Naturalization applicants who previously had asylee or refugee status have unique issues that may affect their eligibility for naturalization. Make sure you understand these potential issues before applying!
1. Applicant returned to the country where persecuted
Refugees and asylees who returned to the country where they were persecuted after being granted refugee or asylee status could risk being put into removal proceedings by applying for naturalization. How great a risk this is will depend on how their local USCIS office treats this type of situation, how soon after being granted refugee/asylee status they returned to the country of persecution, the duration of their trip abroad, the number of trips abroad, and the purpose of their trip. The reason that they risk removal is that USCIS could determine that the applicant no longer meets the definition of "refugee" if the applicant no longer fears returning to the country where they were persecuted.
2. A parent naturalizes before their derivative spouse or child becomes a permanent resident
Principal asylees and refugees (the person initially granted asylee/refugee status) may petition their spouses and children (called derivatives) to enter the U.S. as derivatives and later apply for permanent resident status. But a principal asylee who has naturalized no longer meets the definition of a refugee. Therefore, once the principal has naturalized, a spouse or child is longer eligible to adjust status as a derivative asylee because they no longer qualify as the spouse or child of a refugee. Make sure to get copies of any pending I-485s of the spouse and children and their current status before filing for naturalization so that derivative asylees (spouse and children) don't end up having to wait many more years to obtain permanent resident status. There is a way for these derivatives to file a "nunc pro tunc," meaning "now for then" asylum application if this happens. If granted by the asylum office, the derivative spouse or child would be given the same date of asylum status as the principal applicant. That derivative would then become a principal asylee and would be eligible for adjustment of status (permanent resident status or a green card)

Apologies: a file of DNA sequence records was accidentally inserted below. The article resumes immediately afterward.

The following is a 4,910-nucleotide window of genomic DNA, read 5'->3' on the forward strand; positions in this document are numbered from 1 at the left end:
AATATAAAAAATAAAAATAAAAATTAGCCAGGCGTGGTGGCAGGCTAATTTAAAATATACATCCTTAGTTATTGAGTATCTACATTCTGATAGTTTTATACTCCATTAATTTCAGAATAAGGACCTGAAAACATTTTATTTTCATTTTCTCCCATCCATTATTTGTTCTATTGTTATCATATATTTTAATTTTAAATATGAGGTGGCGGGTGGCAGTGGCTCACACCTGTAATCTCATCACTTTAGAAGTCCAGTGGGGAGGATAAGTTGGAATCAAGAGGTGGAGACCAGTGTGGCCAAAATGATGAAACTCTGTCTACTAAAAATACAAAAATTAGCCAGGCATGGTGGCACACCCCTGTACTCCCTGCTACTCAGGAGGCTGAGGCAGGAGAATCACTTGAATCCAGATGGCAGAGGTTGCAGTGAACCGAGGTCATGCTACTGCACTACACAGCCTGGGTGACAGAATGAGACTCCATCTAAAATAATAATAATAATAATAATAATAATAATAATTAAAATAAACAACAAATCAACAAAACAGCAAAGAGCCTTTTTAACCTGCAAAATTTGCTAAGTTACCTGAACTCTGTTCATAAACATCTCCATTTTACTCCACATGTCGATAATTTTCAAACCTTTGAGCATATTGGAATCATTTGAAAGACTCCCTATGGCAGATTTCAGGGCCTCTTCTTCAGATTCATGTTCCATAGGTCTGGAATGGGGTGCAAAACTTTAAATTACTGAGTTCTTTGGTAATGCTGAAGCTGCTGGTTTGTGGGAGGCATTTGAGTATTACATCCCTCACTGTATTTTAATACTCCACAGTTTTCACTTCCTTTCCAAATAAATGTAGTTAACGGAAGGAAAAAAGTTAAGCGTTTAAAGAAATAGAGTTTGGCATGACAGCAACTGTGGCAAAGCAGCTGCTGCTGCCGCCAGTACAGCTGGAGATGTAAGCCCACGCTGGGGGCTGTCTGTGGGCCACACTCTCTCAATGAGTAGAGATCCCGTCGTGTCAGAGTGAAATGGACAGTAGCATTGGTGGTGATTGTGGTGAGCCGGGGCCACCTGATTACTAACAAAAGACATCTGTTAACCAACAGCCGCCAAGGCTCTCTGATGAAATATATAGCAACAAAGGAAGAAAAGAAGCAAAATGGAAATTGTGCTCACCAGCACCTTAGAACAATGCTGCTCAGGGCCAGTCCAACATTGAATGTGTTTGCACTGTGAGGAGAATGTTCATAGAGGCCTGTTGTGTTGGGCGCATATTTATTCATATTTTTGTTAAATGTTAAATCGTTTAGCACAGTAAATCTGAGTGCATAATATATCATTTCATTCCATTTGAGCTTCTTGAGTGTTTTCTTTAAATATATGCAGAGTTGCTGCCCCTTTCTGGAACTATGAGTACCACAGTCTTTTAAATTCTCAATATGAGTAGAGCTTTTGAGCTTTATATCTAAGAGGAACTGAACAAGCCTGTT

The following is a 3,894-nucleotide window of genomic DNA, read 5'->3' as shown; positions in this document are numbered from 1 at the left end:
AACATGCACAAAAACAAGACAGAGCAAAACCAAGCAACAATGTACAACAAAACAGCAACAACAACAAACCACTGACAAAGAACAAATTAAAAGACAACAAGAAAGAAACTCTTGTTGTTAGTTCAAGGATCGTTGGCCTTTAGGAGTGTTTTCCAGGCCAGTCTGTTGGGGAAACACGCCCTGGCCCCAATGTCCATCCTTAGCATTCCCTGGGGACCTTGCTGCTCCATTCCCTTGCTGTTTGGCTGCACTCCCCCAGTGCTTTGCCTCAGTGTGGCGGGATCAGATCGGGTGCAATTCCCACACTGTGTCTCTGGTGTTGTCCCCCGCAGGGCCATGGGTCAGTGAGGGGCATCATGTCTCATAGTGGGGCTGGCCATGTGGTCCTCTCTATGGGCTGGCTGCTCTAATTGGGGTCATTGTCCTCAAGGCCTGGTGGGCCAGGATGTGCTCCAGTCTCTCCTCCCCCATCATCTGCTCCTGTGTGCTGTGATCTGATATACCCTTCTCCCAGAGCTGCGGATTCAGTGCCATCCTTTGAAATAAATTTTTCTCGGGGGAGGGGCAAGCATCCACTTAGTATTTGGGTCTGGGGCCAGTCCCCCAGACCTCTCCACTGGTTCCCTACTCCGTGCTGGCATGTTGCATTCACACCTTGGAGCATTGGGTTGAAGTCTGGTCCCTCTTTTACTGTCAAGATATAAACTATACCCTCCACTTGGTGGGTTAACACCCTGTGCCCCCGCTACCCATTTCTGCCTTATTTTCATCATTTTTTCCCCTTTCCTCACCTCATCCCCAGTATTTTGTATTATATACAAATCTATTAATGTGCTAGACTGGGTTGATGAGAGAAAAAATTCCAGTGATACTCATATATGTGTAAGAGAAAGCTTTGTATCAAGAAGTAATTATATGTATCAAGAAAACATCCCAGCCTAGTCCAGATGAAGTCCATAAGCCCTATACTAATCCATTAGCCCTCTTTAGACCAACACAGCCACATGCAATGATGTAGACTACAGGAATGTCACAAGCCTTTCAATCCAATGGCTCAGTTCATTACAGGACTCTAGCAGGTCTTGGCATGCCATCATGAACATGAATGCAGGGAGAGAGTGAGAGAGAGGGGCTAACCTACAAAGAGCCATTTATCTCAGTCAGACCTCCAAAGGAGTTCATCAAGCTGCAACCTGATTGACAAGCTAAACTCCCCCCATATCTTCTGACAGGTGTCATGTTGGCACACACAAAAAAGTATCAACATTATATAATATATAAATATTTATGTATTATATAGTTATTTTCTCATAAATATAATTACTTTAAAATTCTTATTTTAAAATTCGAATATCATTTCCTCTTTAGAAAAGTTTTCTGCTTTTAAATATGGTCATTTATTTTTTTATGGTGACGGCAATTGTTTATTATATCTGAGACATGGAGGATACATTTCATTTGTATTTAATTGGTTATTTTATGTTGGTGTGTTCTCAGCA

3. Inconsistencies or non-disclosure of important facts on prior applications
Many asylees and refugees have been persecuted based on their membership in a particular social group or their political opinion and their membership in such a social or political group may have been central to the reason they were granted asylum. If they later failed to list that group on their application for permanent residence, or failed to disclose an arrest, a spouse, a child, or other important facts on their Form I-485 Application for Permanent Residence, it could lead to removal proceedings when they apply for naturalization. This is particularly problematic for refugees, who often don't have a copy of their refugee applications and such documents are extremely difficult to get. Asylees can and should get a copy of their Form I-589 and all supporting documents from the attorney who represented them with that matter, or through a Privacy Act request to USCIS.
4. Wrong effective date of permanent residence on green card
The date of adjustment of status for approved asylees should be one year prior to the date of being approved for permanent residene. For example, if a person is granted asylum on 1/1/2012 and the asylee files for adjustment of status on 6/1/2013 and it is approved on 2/1/2014, the effective date of permanent residence on the permanent resident card should be rolled back one year to 2/1/2013 - one year before it was approved. That person would then be eligible to apply for naturalization 90 days before 2/1/2018, or in other words, in early November 2017. Sometimes, USCIS makes an error on this date on the green card. With advocacy with USCIS and perhaps the filing of a Form I-90 to replace the incorrect card, the person should still be eligible to apply for naturalization but will likely need an attorney to remedy this error.
5. Travel to "problematic" countries after asylum/refugee status granted
USCIS considers certain countries to be problematic, as seen by the executive orders that attempted to ban nationals of certain countries from entering the U.S. If an applicant has traveled to one of those countries, particularly if they have family there, have visited many times, or have sent money there, expect extensive questioning about this at the naturalization interview.
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